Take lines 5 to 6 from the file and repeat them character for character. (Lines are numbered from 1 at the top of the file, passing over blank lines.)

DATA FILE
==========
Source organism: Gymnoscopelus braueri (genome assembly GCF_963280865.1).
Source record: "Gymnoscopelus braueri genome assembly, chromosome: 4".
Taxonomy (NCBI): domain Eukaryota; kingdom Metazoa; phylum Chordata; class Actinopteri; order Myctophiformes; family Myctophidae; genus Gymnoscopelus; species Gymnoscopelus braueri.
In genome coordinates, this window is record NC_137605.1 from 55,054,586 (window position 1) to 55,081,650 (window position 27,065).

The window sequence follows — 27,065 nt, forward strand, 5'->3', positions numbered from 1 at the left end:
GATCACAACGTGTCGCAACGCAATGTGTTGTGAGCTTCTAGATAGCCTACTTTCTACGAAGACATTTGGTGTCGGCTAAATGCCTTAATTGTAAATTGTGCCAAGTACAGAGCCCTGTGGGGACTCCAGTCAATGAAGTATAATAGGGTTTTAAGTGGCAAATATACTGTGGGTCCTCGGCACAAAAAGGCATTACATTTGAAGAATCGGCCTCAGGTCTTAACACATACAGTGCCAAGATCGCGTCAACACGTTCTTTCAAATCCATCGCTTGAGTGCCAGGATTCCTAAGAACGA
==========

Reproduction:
The window sequence follows — 27,065 nt, forward strand, 5'->3', positions numbered from 1 at the left end:
GATCACAACGTGTCGCAACGCAATGTGTTGTGAGCTTCTAGATAGCCTACTTTCTACGAAGACATTTGGTGTCGGCTAAATGCCTTAATTGTAAATTGTGCCAAGTACAGAGCCCTGTGGGGACTCCAGTCAATGAAGTATAATAGGGTTTTAAGTGGCAAATATACTGTGGGTCCTCGGCACAAAAAGGCATTACATTTGAAGAATCGGCCTCAGGTCTTAACACATACAGTGCCAAGATCGCGTCAACACGTTCTTTCAAATCCATCGCTTGAGTGCCAGGATTCCTAAGAACGA